Walking Honolulu's Queen Street

Where Honolulu’s urban past and future meet.


Published:

It’s easy to overlook Queen Street. Unlike King Street, Ala Moana Boulevard and the other crosstown thoroughfares, Queen Street is simply a back street. It’s just 1.4 miles long, and, while it’s useful for zipping between Ala Moana Center and downtown, it won’t get you anyplace by car that you couldn’t also walk to if you set your mind to it. Unless you have specific business on Queen Street, it might be a stranger to you. But it’s worth getting to know. In 12 blocks it runs from the glass canyons of downtown, through the attorney-saturated Capitol District, along Kakaako’s somewhat seedy automotive corridor, and ends amid the high-rise condos and fresh concrete curbsides of urban renewal. Queen Street is rich in both character and characters. Join us as we explore some of its variety.


A rusting reminder of Old Honolulu.

photo: david croxford

Site of Kekuanohu, The Old Fort

In 1816, following a delusional Russian doctor’s attempt to claim Hawaii for the tsar, the Hawaiians built a fort heavily armed with cannons to keep unwanted visitors out of Honolulu Harbor. The fort’s massive, 12-foot walls were torn apart in 1857 and used to fill the harbor to accommodate an expanding downtown. Today, in a small park at the corner of Queen and Fort streets, a single cannon can be found where the fort once stood, still aimed at the mouth of the harbor, but not deterring anyone. Fort Street Mall and Queen Street.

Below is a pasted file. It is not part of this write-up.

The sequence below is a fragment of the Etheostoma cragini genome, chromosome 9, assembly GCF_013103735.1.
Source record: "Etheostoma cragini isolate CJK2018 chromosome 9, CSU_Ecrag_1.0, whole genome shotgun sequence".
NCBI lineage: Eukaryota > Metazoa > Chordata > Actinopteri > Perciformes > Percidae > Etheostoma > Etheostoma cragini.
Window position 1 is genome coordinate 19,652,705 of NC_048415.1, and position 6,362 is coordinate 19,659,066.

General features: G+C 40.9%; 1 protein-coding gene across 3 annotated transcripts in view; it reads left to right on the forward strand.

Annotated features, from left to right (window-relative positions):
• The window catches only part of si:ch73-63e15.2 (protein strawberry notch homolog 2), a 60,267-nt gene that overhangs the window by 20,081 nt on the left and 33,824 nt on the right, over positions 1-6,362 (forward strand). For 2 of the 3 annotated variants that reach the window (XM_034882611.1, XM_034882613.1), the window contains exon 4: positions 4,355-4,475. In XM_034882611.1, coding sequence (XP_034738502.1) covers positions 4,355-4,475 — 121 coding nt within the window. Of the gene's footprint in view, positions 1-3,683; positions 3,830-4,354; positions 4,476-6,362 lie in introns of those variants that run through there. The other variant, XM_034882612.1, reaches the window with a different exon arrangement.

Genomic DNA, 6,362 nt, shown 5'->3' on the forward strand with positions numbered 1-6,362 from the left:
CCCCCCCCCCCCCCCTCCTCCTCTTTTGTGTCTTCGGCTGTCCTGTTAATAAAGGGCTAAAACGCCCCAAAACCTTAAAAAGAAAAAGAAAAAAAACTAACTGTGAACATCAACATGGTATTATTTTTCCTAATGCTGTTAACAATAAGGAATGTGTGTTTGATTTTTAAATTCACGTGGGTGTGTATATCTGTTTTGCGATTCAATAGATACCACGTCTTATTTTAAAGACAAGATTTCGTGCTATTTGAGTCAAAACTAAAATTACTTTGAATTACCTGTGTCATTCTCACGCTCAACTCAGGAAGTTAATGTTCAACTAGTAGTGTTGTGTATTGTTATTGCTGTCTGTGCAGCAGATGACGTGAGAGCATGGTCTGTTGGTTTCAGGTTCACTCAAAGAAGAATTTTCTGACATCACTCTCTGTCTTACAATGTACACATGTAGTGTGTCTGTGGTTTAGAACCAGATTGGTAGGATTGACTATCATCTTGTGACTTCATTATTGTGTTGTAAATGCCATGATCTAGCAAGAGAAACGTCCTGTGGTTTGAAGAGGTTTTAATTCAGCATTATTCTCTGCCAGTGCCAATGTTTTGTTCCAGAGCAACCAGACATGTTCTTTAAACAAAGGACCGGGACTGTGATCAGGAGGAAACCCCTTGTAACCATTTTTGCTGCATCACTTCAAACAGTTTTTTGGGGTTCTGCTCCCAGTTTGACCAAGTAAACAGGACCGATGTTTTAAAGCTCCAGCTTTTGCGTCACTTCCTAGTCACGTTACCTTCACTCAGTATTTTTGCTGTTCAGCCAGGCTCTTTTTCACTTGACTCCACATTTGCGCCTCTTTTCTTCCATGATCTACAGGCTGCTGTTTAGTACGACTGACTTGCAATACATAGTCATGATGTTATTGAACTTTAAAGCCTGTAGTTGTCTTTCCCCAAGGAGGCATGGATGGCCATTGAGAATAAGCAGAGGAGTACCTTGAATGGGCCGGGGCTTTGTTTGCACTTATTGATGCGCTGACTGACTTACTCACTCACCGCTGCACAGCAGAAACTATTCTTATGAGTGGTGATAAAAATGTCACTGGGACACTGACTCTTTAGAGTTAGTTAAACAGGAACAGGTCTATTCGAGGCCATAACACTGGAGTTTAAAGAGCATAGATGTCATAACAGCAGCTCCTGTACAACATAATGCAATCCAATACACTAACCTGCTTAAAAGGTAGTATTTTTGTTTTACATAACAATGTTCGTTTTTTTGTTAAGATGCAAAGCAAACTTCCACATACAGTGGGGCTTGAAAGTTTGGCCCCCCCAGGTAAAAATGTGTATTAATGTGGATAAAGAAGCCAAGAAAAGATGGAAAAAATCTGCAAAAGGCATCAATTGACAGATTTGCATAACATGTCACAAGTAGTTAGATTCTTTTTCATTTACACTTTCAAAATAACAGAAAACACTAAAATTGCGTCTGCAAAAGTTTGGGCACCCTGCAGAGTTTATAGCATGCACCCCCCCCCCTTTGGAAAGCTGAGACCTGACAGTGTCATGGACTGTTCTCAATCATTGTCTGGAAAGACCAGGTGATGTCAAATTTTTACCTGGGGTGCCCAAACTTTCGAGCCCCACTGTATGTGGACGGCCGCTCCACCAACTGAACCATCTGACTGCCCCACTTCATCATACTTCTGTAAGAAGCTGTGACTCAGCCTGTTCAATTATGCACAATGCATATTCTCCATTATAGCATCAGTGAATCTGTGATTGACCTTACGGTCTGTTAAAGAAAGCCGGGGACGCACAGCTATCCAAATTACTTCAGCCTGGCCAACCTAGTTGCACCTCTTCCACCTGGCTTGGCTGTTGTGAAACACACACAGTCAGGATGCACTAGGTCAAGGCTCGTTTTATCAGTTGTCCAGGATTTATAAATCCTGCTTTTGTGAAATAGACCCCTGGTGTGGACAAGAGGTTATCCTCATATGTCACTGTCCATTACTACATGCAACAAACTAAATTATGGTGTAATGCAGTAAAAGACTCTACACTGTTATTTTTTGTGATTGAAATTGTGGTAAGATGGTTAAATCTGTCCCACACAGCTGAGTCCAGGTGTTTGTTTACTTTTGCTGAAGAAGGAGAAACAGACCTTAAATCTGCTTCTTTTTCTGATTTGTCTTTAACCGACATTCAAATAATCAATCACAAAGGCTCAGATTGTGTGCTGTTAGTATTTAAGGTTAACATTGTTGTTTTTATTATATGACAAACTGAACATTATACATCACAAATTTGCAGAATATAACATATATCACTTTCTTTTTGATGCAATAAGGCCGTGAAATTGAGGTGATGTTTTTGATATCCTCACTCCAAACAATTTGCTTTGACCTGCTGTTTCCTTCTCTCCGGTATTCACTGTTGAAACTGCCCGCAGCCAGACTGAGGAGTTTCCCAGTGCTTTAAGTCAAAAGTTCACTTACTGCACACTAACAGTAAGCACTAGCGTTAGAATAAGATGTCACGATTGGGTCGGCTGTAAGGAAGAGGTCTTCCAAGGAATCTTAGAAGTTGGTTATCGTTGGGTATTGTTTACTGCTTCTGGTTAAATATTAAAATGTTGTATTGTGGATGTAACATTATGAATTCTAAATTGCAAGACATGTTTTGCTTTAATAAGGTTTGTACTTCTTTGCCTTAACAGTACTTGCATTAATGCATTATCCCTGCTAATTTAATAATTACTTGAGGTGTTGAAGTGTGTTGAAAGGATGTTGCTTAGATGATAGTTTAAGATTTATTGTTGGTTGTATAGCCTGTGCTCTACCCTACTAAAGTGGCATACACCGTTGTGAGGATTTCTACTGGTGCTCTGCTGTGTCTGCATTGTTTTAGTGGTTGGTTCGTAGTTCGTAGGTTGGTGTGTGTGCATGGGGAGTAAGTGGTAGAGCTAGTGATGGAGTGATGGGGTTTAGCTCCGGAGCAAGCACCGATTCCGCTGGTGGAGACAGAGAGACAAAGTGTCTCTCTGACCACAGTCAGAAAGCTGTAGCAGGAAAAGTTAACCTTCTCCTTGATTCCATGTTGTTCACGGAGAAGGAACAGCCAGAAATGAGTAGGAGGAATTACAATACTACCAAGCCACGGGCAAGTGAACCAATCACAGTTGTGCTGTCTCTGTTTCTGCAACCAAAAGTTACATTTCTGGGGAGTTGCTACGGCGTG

Department of Land and Natural Resources, Division of Boating and Ocean Recreation (DOBOR)

At the corner of Queen and Richards streets, on the cusp of the downtown financial and government districts, stands a 10-story, modernist office building with a mix of law offices and state-government agencies. DOBOR is among the latter. When long-time swimmers at Ala Moana Beach Park objected to the appearance of stand-up paddle boarders, it was DOBOR that set up lanes to separate the two. In addition to refereeing such cases, the agency regulates fishing tournaments, surf contests and other ocean events. It manages public boat ramps, moorings and other marine facilities. It registers vessels, promotes water safety and—when it has the chance—advocates sharing. “The pie isn’t getting any bigger, and slices are getting smaller,” says agency official Clifford Inn. “Today it’s paddle boards, tomorrow, who knows? Jetpacks? Hovercraft?” 333 Queen St., Room 300, 587-1972.